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New renderings unveiled for massive redevelopment of Boyle Heights Sears complex

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The mixed-user will have it all, from a food hall to offices to 1,030 live-work units

The exterior of the Boyle Heights Sears. The facade is tan and the word: Sears is on two different signs on top of the building.
The upper part of the historic Sears tower would be converted to penthouses under developer Izek Shomof’s plan.
Renderings courtesy of The Shomof Group

The iconic Sears building in Boyle Heights is poised for an ambitious overhaul, and the developer and architect are unloading a new batch of renderings to show what’s in store for the 13-acre site.

Developer Izek Shomof wants to transform the historic Art Deco tower and the vacant 10-story distribution center that’s attached to it into a lively mixed-use campus with a food hall, offices, event space, rooftop restaurant, and more than 1,000 live-work units.

The sprawling Sears structure encompasses an entire city block on Olympic Boulevard, and the new renderings show that architecture firm Omgivning plans to carve nine “light courts” into the former distribution center to flood the spaces with air and sunshine. Throughout, there will be an abundance of windows, plus concrete and exposed ducting for a distinctly industrial vibe (it matches the designs of what’s being built in the nearby Arts District.)

Shomof is dubbing the project the Mail Order District in honor of the building’s history. It was one of nine distribution centers that Sears erected from 1910 to 1929 to fulfill catalog orders, and it once employed more than 1,000 workers.

An aerial view of the 13-acre site, showing the LA River and the Downtown skyline in the background.

The Los Angeles Times says employees used to roller skate around the “200,000-square-foot floors picking up items and dropping them onto corkscrew slides for distribution by truck or rail.”

A “light court.”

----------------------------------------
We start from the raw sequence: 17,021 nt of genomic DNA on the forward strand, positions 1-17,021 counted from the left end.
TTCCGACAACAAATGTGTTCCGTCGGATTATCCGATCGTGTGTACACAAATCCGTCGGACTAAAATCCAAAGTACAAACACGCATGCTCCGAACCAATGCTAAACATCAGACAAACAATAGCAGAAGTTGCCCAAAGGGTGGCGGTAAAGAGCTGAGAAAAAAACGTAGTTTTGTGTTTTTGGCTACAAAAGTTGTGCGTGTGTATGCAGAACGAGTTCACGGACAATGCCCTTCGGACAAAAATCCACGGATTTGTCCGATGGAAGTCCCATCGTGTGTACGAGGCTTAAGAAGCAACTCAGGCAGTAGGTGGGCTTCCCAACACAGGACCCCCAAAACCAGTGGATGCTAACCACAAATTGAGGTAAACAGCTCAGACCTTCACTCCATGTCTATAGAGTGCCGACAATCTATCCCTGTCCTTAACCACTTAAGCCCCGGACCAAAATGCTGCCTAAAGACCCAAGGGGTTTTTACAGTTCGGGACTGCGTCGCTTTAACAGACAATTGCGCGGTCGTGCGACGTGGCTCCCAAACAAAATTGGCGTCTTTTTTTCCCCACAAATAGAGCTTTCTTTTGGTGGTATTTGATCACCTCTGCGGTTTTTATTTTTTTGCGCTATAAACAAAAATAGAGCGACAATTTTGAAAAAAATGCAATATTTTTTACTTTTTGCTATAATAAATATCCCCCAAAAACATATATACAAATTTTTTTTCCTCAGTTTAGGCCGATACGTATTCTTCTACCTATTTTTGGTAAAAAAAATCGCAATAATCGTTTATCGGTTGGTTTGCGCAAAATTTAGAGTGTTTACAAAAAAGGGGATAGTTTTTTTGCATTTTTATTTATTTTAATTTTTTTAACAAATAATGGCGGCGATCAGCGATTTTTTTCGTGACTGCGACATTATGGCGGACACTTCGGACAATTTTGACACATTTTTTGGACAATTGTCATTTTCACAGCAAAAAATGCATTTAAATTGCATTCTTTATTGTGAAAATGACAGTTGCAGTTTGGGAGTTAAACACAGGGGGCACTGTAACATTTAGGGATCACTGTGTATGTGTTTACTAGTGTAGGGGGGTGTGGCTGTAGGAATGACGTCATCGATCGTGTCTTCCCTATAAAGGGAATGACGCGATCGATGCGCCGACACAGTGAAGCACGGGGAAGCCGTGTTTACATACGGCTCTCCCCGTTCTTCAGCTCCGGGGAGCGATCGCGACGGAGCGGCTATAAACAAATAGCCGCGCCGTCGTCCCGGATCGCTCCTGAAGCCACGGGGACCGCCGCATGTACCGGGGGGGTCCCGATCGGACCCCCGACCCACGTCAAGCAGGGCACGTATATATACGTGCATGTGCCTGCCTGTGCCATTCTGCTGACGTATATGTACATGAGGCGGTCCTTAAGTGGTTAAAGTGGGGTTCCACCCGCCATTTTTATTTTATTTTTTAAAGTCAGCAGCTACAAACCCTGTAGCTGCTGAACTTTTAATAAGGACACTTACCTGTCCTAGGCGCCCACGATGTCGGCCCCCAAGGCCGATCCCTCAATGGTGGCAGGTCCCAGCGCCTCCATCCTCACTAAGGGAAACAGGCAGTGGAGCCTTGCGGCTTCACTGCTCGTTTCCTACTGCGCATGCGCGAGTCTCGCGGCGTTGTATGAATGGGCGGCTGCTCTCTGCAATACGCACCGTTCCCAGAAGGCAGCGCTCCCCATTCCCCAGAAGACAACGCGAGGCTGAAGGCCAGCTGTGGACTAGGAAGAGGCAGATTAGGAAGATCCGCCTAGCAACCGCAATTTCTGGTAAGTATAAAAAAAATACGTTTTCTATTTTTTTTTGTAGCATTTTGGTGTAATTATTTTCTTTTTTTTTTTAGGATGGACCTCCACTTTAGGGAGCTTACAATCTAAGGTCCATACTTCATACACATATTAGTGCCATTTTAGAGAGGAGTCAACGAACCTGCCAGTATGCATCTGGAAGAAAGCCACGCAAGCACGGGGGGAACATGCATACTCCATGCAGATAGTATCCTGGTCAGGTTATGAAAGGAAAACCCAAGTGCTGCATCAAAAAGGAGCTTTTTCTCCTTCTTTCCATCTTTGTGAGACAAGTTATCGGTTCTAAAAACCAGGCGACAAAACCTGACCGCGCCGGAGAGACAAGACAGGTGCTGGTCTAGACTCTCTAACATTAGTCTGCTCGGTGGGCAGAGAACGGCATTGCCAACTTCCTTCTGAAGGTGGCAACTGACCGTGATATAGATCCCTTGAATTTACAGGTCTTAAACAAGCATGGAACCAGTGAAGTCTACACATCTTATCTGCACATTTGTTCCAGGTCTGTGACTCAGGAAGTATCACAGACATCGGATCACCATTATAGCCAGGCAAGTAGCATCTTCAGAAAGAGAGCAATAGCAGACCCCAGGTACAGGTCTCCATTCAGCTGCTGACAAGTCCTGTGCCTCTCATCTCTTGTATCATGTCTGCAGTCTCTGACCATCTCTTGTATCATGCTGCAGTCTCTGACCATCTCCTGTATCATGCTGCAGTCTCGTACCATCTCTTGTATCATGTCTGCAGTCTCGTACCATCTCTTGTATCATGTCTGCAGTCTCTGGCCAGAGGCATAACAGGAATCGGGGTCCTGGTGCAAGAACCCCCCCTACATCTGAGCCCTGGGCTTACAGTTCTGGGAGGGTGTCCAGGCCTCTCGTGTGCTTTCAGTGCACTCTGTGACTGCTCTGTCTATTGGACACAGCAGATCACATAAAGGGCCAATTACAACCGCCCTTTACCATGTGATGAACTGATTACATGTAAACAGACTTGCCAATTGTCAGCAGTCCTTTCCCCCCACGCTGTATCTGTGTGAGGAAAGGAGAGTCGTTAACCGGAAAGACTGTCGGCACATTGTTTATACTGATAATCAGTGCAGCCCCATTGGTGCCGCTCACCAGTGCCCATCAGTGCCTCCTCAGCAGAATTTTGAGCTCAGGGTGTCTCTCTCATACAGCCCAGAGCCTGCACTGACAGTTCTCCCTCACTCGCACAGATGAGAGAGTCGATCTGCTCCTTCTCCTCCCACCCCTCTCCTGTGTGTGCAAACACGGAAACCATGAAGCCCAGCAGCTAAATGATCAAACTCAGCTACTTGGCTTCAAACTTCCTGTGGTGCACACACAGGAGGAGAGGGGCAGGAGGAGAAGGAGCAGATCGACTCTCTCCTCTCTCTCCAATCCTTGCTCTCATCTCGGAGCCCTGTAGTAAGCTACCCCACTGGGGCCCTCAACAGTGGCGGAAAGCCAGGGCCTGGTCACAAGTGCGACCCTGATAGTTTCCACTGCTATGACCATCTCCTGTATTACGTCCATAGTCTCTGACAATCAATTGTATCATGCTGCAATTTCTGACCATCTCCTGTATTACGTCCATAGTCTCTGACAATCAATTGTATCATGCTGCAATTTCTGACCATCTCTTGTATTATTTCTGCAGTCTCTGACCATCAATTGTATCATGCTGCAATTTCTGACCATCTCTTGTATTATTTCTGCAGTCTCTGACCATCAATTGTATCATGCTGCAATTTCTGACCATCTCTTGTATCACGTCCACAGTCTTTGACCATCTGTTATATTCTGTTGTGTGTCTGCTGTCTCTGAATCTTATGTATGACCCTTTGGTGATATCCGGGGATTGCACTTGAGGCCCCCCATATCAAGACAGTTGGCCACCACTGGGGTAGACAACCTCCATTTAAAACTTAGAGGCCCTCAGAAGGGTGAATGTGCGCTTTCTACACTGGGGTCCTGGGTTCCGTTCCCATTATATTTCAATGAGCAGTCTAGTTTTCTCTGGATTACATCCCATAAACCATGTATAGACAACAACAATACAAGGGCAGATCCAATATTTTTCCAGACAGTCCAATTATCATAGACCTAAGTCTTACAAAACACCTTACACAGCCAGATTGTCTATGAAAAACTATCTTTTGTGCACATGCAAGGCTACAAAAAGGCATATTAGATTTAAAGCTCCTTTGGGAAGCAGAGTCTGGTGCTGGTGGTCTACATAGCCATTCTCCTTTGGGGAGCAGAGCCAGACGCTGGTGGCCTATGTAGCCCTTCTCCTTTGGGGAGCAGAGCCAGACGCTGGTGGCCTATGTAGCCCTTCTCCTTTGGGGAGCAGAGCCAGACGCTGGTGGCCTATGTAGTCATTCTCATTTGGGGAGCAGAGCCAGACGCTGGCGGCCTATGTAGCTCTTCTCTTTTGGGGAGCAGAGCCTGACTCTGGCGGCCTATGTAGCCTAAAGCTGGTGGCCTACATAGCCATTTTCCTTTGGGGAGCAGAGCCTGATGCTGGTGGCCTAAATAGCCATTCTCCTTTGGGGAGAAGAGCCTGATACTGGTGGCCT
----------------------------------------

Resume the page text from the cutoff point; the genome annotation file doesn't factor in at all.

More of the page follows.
The mail order operation shut down in 1992, but the Sears retail store is still running on the tower’s ground-floor. Post-redevelopment, the story will remain in business on the first-floor but be joined by the food market, exhibition spaces, and restaurants and bars.

Penthouses will be added to the top of the tower, and the 12th floor rooftop of the former distribution center will become a restaurant with a pool and outdoor patio. The 11th floor rooftop will be devoted to amenities for residents, including a separate pool and spa, plus basketball and volleyball courts and a gym.

Surrounding the building will be outdoor dining, a park, and old rail cars that will house boutiques and an “artisanal” cafe.

Listed on the National Register of Historic Places, the complex is located next to the LA River, Metrolink lines, freeways, and residential neighborhoods, and the Urban Land Institute has called it an “an incredible opportunity for ‘place making’—a potential hub of vibrant community activity needed and desired in East Los Angeles.”

Top left: Outdoor dining. Top right: The food hall. Bottom: Repurposed rail cars.

Top left: An office. Top right: A residential unit. Bottom: A rooftop pool.

According to the project website, Shomof also plans to build a new mixed-user on Soto Street with 62,120 square feet for ground-level retail, “extensive parking,” and 540 housing units. He plans to build even more in a second phase of development, including, possibly a 120-room hotel.

The front of the Sears building with its iconic illuminated sign.